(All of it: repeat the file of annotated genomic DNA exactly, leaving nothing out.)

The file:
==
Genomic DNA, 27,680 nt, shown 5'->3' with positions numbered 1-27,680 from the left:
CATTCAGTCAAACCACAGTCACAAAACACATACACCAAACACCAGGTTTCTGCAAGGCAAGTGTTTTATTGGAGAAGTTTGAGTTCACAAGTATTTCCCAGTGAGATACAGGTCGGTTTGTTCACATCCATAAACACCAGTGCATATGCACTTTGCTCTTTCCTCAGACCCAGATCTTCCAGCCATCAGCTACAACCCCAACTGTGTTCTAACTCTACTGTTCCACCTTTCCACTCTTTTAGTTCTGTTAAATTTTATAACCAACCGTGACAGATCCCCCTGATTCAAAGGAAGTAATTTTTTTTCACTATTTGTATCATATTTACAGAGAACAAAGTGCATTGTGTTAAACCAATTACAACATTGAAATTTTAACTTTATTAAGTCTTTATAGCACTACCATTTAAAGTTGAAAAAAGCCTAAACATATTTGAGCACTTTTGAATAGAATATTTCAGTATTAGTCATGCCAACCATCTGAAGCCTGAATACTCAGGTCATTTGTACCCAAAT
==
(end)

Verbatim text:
Genomic DNA, 27,680 nt, shown 5'->3' with positions numbered 1-27,680 from the left:
CATTCAGTCAAACCACAGTCACAAAACACATACACCAAACACCAGGTTTCTGCAAGGCAAGTGTTTTATTGGAGAAGTTTGAGTTCACAAGTATTTCCCAGTGAGATACAGGTCGGTTTGTTCACATCCATAAACACCAGTGCATATGCACTTTGCTCTTTCCTCAGACCCAGATCTTCCAGCCATCAGCTACAACCCCAACTGTGTTCTAACTCTACTGTTCCACCTTTCCACTCTTTTAGTTCTGTTAAATTTTATAACCAACCGTGACAGATCCCCCTGATTCAAAGGAAGTAATTTTTTTTCACTATTTGTATCATATTTACAGAGAACAAAGTGCATTGTGTTAAACCAATTACAACATTGAAATTTTAACTTTATTAAGTCTTTATAGCACTACCATTTAAAGTTGAAAAAAGCCTAAACATATTTGAGCACTTTTGAATAGAATATTTCAGTATTAGTCATGCCAACCATCTGAAGCCTGAATACTCAGGTCATTTGTACCCAAAT